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Tuesday, February 10, 2015

Anne McWilliams ----- Two poems

(rebuilding a vehicle, repairing anything)

They huddle together,
dozens of squashed cans spilling
from bad bank shots around a recycle bin
full of smashed Budweiser boxes.
Urine musk rises from the gravel
between the house and RV
near the dumpster full of rotted deck wood
(or bad parts).
Their boxer sniffs the ground
and adds his scent.
The women hold cigarettes
that burn down between their fingers
while the men pass a pipe
and shatter the air with farts.
This is where,
every spare moment,
among the tools and cast off chairs,
they hold communion.


she bends a straw to your lips,
props your pillows
brings warm blankets,
and after a short while she brings
another dose of pills
and takes an empty glass away.
she's neat and orderly
tired and overworked
and has seen thousands of naked men.
don't ask her out, ever.

somebody's mother or daughter
she doesn't wait for gratitude
she keeps smiling and scrubs you clean
wipes your wounds and backside
and asks if everything is ok.

she doesn't inflict bodily harm
genetics will out, and no amount of care
can make up for poor choices.

dead or dying, in flames,
frozen, drowning, train wrecks
she works in common cause to clean
care and teach with calm
eyes, serene face, steady hands.

she gives no salt for your wounds
released, rebalanced, prescribed
graves dug, again, and again
she knows it never changes.

she learns the smell of dying souls.
she knows the body contains so much blood.
she wants you to believe in the power of healing
or whatever lies you believe
to show in her face, she knows exactly
what quality of your life
is up to you.

Julie A. Dickson ----- Five poems

The Wise Man Bridge
I’d heard about a bridge from the time I was a girl.
I’d rarely gone to investigate the rumors people shared.
Countless travelers told tales that, while crossing, heard a voice.
They spoke of hearing a wise man who offered direction to the lost.
Weary travelers who came to town called it The Wise Man Bridge.
Local men scoffed and laughed; kerchiefed women whispered,
but I had always been afraid, had chosen to stay away
until the day my papa died when I felt lost and alone.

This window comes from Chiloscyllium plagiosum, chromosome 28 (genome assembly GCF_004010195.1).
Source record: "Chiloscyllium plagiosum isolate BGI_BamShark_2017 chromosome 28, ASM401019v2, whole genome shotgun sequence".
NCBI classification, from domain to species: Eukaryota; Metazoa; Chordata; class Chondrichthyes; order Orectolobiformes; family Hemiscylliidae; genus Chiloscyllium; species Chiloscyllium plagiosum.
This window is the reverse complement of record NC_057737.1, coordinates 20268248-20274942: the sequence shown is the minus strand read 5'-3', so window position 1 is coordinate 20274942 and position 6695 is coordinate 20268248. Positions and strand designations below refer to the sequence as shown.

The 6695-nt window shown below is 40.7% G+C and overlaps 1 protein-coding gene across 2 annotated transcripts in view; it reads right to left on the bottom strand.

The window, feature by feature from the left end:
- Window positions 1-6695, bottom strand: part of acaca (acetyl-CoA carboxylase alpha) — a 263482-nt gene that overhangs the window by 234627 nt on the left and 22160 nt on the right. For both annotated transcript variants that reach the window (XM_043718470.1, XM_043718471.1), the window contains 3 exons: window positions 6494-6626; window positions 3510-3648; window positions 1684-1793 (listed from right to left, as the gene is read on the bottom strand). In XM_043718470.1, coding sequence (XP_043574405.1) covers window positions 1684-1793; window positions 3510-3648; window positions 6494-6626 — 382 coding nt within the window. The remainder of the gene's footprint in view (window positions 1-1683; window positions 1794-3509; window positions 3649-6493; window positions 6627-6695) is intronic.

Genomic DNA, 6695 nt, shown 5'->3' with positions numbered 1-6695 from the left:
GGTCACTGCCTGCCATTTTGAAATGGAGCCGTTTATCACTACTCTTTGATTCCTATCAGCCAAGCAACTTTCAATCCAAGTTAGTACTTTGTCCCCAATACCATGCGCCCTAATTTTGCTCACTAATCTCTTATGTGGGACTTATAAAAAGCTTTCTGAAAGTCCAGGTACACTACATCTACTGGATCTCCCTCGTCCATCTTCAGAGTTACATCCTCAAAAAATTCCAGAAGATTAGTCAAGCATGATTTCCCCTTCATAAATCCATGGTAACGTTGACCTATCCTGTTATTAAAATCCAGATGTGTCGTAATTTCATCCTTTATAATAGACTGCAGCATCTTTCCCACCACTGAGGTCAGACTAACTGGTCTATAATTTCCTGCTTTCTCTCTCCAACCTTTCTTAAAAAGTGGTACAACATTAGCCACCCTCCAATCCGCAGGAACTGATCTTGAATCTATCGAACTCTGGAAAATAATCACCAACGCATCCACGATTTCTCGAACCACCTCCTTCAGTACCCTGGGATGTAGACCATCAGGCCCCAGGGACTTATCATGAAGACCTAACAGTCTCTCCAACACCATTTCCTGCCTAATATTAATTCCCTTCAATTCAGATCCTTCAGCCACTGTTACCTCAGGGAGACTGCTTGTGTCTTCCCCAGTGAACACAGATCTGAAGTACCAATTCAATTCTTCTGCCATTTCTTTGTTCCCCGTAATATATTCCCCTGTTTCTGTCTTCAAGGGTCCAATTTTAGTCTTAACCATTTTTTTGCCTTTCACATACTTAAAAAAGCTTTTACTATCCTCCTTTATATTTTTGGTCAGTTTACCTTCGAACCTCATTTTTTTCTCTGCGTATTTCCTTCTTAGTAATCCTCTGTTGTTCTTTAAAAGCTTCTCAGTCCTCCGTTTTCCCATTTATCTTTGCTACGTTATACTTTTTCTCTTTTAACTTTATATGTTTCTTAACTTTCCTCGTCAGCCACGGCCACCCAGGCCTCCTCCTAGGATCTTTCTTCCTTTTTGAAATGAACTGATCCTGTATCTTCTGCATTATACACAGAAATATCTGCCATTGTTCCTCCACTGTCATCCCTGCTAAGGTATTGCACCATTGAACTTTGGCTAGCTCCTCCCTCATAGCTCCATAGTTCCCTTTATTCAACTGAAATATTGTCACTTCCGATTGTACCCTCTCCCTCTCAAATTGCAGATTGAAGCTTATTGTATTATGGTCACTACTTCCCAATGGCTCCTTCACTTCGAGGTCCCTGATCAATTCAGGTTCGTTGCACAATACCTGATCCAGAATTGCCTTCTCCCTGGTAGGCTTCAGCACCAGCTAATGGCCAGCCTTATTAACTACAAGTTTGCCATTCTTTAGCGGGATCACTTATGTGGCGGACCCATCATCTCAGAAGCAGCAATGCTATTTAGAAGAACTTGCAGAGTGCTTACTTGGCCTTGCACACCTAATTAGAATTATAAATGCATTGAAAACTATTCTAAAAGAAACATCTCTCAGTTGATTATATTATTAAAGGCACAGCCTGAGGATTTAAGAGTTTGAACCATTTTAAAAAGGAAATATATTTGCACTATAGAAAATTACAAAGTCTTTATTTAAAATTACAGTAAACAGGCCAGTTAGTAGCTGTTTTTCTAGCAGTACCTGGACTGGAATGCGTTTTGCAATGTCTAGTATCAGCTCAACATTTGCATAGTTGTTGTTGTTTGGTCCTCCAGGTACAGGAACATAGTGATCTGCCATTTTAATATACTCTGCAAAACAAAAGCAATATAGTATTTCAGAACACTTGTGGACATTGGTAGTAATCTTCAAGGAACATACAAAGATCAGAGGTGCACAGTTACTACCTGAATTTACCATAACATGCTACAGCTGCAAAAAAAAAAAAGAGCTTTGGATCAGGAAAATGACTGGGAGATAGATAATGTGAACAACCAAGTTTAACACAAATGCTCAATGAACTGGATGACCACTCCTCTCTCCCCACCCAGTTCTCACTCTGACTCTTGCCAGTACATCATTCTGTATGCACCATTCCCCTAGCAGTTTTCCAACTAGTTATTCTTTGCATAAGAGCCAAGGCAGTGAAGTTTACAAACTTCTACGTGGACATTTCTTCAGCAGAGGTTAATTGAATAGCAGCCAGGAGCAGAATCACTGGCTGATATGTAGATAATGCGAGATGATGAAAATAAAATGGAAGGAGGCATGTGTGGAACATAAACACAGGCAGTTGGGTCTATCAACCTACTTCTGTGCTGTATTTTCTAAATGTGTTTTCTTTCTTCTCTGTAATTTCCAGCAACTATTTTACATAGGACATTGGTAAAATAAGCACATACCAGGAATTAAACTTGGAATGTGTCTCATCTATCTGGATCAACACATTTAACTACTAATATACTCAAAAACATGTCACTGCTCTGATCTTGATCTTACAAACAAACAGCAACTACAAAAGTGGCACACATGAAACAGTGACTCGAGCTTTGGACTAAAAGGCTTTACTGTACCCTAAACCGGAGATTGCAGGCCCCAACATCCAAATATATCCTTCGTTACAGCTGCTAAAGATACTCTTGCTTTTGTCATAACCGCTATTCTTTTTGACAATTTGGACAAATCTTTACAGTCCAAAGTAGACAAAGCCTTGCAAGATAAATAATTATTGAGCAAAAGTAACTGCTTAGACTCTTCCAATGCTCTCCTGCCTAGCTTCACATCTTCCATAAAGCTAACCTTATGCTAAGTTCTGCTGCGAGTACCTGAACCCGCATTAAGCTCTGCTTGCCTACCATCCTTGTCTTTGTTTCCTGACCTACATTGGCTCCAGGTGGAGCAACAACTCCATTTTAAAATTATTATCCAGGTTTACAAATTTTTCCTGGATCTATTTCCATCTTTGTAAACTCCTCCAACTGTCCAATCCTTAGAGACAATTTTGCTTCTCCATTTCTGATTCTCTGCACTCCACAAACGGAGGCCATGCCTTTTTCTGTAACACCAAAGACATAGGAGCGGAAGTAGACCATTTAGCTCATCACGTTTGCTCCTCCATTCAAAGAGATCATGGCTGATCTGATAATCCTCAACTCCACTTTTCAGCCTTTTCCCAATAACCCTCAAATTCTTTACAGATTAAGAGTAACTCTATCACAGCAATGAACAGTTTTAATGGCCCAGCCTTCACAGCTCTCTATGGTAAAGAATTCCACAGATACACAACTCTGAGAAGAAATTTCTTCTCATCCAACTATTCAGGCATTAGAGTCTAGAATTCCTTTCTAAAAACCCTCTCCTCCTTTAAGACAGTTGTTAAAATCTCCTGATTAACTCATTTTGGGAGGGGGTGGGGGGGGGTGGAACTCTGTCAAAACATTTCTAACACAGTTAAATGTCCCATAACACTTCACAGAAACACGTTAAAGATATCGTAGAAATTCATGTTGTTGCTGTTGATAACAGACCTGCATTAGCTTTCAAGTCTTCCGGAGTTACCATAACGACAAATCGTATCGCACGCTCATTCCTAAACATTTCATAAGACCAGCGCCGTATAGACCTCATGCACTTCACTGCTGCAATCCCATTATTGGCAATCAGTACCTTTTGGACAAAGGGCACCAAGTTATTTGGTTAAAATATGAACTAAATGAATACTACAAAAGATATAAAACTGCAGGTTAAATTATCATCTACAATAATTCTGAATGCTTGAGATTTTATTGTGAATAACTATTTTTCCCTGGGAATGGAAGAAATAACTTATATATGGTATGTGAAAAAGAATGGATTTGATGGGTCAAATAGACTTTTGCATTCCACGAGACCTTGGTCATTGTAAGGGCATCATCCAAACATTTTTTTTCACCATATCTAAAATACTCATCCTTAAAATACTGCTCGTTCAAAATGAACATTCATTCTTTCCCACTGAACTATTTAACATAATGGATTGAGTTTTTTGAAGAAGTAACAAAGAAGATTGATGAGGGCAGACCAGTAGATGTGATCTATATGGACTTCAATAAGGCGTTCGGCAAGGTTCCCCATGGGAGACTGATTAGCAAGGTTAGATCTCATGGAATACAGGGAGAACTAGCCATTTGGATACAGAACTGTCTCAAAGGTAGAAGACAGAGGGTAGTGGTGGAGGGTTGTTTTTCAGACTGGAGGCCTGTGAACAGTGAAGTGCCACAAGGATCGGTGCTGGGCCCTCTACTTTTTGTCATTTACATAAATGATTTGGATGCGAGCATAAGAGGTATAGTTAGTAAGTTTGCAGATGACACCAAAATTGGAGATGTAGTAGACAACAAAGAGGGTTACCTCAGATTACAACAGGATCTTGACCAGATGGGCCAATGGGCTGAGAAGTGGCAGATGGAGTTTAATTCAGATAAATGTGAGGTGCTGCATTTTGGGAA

As I approached the bridge, I heard nothing, I stopped.
Soon there came a whisper, “Why have you not come before?”
I shuddered and stood quietly. “You know what to do.”
I nodded and a peaceful calm fell over me.
I thought I recognized the voice and then knew it was my own.
My voice within had spoken; the travelers had not listened.
As others before had walked upon The Wise Man Bridge,
I had been afraid to listen to my own wisdom.
Pomaceous orbs glisten with dew
in the morning sun, succulent morsels
shine yellow-red behind translucent leaves.
The clusters nestled in gnarled tree forks,
weigh down slender sapling branches
awaiting the eager hands of harvest.
Gather them now into your basket.
Drink in their aroma, coolly crisp;
savory apple, each snap in your mouth.
I’d Never Make You Cry
If I was a man, I’d wear a felted hat,
walking tall down the dark street,
a knowing glance to those I meet.
If I was a man, I’d have my arm around your shoulder,
proud to be seen with you,
a treasure, come real and true.
If I was a man, I’d never make you cry.
I’d recognize your strengths and good,
revel in your worth, I would.
But I’m not a man, I don’t know what it’s like
to walk in your shoes
even if I could choose,
I’d never make you cry.
A Hawk
I walk the rocky foothills through scrub pine;
above me a hawk in lazy circle soars,
repeating pattern of some grand design,
Hawk spies a salmon while river’s mouth pours
o’r stones and pebbles, loose branches they flow;
tangled, catching, break free, they travel.
Held tightly in talons, his prey in tow-
Has stirred up silt among the gravel.
Echoed sound of footsteps, path traversed,
he, solitary as my stride, the hawk.
I wander through existence well-rehearsed;
tranquility must feed me as I walk.
I feel the morning sun upon my face,
feel nurtured as within my love’s embrace.
Homeless: No Purpose
Drifting along a deserted sidewalk,
hearing a song from the corner café.
Passed by open door - hear strangers talk,
icy glances, their chosen whispers say.
No one looks my way, in my direction;
anonymous, continue to survive.
I walk alone, passed by- with no objection,
As if I have no purpose to be alive.